Nixon’s general health was good. He stood taller than average at 5 feet 6½ inches (169cm) and weighed 134lbs (just over 9½ stone or 61kg). His chest measured 37½ inches (95cm), which he could expand by 3½ inches (9cm). With a fresh complexion, grey eyes and fair hair, the British Army was happy to sign him up. He was pronounced fit to serve.
However, Nixon proved to be something of a difficult character. He remained a private throughout his long army career and possibly his poor conduct record accounted for his lack of advancement.
The following list is what I have been able to interpret from the record. No doubt, if I understood the abbreviations I would be able to pull out more details.
- In January 1910 he was pulled up for inattention on the range.
- At Dum Dum (West Bengal) he was absent from parade.
- Using improper language towards an NCO.
- At Malta he was punished for “improper conduct – walking arm in arm with other soldiers” and “using obscene language”.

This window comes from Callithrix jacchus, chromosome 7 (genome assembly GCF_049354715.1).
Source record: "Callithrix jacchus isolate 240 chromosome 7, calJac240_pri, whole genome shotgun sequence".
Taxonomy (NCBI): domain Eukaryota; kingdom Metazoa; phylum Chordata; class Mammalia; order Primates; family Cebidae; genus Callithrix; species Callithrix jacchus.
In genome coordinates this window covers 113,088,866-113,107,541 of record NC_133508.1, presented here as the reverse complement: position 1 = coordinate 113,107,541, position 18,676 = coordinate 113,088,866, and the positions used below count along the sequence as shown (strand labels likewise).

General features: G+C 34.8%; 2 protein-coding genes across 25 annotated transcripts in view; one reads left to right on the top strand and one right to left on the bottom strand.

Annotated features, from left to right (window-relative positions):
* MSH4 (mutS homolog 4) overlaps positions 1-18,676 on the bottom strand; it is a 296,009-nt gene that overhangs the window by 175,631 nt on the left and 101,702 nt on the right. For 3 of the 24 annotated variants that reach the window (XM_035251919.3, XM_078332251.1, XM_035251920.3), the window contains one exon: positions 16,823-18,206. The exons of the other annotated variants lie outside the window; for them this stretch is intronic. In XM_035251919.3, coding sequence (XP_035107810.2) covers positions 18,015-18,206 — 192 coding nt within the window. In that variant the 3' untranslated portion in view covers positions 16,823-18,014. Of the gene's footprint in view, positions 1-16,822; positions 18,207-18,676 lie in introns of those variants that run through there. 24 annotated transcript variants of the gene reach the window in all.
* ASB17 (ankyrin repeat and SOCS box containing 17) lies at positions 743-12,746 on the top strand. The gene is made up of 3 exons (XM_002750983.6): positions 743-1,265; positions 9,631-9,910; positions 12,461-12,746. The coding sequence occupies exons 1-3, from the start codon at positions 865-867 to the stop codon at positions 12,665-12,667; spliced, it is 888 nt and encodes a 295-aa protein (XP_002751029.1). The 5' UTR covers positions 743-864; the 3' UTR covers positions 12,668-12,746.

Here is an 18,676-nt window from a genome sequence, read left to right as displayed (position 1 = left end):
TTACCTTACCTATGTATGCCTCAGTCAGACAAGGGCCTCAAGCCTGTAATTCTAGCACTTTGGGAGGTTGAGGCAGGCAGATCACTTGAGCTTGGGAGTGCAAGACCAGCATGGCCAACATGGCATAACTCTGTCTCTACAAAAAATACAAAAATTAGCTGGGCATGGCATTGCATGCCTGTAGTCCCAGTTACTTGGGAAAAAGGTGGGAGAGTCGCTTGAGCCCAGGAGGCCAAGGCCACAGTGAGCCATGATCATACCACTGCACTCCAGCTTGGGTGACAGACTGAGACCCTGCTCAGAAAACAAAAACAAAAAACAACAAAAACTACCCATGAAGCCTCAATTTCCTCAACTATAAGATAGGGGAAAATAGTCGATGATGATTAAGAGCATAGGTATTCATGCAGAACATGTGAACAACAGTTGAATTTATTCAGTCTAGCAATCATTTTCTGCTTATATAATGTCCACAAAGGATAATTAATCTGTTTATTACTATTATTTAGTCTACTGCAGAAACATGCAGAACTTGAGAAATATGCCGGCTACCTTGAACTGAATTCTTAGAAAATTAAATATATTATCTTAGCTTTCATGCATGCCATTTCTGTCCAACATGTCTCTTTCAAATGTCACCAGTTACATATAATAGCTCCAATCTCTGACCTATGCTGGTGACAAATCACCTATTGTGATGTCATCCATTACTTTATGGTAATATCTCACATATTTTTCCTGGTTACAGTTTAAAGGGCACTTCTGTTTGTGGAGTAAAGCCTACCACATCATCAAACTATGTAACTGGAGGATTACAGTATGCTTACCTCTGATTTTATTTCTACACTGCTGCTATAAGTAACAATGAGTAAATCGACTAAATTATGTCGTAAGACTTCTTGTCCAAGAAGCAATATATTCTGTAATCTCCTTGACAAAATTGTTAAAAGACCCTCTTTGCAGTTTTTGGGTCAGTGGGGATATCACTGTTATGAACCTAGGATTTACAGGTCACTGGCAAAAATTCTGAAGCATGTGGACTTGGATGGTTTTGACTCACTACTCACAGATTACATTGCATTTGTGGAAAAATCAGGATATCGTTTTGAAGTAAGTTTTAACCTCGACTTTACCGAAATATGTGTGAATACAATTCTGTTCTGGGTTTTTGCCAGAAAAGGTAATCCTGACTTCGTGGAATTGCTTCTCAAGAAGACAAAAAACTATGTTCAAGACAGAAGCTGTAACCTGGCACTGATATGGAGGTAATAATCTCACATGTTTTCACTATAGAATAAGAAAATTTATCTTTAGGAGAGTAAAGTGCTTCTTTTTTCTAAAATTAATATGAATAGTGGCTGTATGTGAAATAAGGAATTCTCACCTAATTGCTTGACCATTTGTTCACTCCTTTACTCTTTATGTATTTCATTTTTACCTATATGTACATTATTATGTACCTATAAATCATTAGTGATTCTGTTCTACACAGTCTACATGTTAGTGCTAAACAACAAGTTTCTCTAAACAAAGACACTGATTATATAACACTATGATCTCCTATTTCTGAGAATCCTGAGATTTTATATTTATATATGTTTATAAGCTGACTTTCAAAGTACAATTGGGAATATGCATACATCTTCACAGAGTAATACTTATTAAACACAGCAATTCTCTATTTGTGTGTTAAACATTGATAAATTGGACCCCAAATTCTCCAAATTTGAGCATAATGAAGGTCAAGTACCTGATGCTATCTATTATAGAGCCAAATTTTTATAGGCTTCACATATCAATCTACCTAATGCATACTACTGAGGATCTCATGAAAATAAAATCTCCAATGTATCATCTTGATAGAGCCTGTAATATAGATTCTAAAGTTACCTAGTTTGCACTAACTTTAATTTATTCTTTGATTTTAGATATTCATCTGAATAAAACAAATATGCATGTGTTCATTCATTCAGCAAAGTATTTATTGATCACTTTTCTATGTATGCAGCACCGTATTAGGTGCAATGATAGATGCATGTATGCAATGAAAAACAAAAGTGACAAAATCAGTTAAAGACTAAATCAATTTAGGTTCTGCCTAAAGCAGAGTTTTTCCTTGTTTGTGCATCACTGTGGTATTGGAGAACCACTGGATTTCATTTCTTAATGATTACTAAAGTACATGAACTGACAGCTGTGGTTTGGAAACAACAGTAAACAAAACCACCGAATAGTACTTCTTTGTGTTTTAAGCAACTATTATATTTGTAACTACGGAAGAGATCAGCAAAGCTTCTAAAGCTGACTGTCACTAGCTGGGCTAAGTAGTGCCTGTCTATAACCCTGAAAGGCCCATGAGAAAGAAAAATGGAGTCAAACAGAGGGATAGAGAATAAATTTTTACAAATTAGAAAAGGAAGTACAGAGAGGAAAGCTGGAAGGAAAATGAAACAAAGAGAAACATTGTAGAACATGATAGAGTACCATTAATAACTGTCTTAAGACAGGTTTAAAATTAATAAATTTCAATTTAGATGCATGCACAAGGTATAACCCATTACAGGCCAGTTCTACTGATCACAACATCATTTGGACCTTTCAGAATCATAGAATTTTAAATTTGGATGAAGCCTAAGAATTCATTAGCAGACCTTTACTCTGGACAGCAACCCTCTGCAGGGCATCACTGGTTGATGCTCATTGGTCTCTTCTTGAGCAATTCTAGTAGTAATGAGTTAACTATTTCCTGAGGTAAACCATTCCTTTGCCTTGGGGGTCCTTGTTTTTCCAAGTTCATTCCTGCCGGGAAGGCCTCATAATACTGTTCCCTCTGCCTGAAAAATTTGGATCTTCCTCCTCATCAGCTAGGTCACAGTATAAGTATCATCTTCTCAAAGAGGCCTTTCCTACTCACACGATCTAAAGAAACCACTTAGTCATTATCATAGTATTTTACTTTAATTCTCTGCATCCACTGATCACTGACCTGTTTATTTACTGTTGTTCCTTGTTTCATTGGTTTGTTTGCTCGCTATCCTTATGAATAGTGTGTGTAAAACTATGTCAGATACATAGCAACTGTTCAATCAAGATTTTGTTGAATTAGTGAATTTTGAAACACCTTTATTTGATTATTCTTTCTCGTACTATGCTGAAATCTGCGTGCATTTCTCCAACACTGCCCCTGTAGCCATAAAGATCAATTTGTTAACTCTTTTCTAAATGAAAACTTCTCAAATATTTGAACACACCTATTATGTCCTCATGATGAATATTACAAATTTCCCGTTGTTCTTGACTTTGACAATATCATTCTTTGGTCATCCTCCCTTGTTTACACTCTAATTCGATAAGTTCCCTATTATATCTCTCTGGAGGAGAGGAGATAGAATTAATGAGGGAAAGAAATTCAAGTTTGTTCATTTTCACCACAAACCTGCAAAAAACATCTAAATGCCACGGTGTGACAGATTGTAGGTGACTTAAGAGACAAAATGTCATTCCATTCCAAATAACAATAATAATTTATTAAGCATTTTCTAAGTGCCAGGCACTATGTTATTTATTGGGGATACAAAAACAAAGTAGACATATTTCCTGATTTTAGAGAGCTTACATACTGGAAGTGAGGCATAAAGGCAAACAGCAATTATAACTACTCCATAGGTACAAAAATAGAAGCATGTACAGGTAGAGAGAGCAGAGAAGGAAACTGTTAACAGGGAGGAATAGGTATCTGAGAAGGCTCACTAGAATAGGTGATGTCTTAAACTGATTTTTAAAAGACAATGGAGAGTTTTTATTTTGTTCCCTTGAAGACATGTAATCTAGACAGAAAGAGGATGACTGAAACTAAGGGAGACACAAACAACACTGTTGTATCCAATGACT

- On 11 September 1913 in Aden he was punished for “using improper language towards a NCO” and promptly shipped out of the 1st Battalion to the 2nd.
- On a date I cannot decipher, in Valletta, he was disciplined for “interfering with the military police”
Venereal disease was a common hazard for career soldiers. Nixon became infected with syphilis, according to his Syphilis Case Sheet on around 31 August 1911 at Darjeeling. He sought treatment less than two weeks later on 9 September 1911 and by 1912 the Army doctors at Dum Dum were treating him regularly. His appointments were weekly, although he is often marked as “absent”, presumably because he was on operations.